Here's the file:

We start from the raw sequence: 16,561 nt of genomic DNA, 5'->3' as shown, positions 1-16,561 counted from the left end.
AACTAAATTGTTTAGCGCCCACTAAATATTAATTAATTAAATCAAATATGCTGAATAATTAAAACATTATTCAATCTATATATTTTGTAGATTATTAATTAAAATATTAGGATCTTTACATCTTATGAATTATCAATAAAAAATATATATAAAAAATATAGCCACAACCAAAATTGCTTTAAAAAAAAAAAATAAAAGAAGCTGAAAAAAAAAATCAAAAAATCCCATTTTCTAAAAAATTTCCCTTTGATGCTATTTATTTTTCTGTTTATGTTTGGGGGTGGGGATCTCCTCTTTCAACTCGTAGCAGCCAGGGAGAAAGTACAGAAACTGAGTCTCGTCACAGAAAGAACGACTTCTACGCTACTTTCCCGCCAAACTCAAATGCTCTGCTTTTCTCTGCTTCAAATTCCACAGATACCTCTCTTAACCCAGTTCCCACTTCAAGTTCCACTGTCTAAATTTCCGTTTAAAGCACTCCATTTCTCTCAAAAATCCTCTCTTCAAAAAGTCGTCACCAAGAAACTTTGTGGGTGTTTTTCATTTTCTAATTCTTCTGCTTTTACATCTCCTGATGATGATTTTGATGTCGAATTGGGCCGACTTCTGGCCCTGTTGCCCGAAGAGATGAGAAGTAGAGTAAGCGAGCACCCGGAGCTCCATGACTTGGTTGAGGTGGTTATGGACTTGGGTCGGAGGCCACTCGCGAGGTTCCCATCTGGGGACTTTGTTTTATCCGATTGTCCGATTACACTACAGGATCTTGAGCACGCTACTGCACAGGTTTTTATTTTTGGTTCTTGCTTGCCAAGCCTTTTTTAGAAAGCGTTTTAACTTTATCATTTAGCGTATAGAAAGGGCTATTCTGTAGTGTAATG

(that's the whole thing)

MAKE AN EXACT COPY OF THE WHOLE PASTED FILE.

We start from the raw sequence: 16,561 nt of genomic DNA, 5'->3' as shown, positions 1-16,561 counted from the left end.
AACTAAATTGTTTAGCGCCCACTAAATATTAATTAATTAAATCAAATATGCTGAATAATTAAAACATTATTCAATCTATATATTTTGTAGATTATTAATTAAAATATTAGGATCTTTACATCTTATGAATTATCAATAAAAAATATATATAAAAAATATAGCCACAACCAAAATTGCTTTAAAAAAAAAAAATAAAAGAAGCTGAAAAAAAAAATCAAAAAATCCCATTTTCTAAAAAATTTCCCTTTGATGCTATTTATTTTTCTGTTTATGTTTGGGGGTGGGGATCTCCTCTTTCAACTCGTAGCAGCCAGGGAGAAAGTACAGAAACTGAGTCTCGTCACAGAAAGAACGACTTCTACGCTACTTTCCCGCCAAACTCAAATGCTCTGCTTTTCTCTGCTTCAAATTCCACAGATACCTCTCTTAACCCAGTTCCCACTTCAAGTTCCACTGTCTAAATTTCCGTTTAAAGCACTCCATTTCTCTCAAAAATCCTCTCTTCAAAAAGTCGTCACCAAGAAACTTTGTGGGTGTTTTTCATTTTCTAATTCTTCTGCTTTTACATCTCCTGATGATGATTTTGATGTCGAATTGGGCCGACTTCTGGCCCTGTTGCCCGAAGAGATGAGAAGTAGAGTAAGCGAGCACCCGGAGCTCCATGACTTGGTTGAGGTGGTTATGGACTTGGGTCGGAGGCCACTCGCGAGGTTCCCATCTGGGGACTTTGTTTTATCCGATTGTCCGATTACACTACAGGATCTTGAGCACGCTACTGCACAGGTTTTTATTTTTGGTTCTTGCTTGCCAAGCCTTTTTTAGAAAGCGTTTTAACTTTATCATTTAGCGTATAGAAAGGGCTATTCTGTAGTGTAATG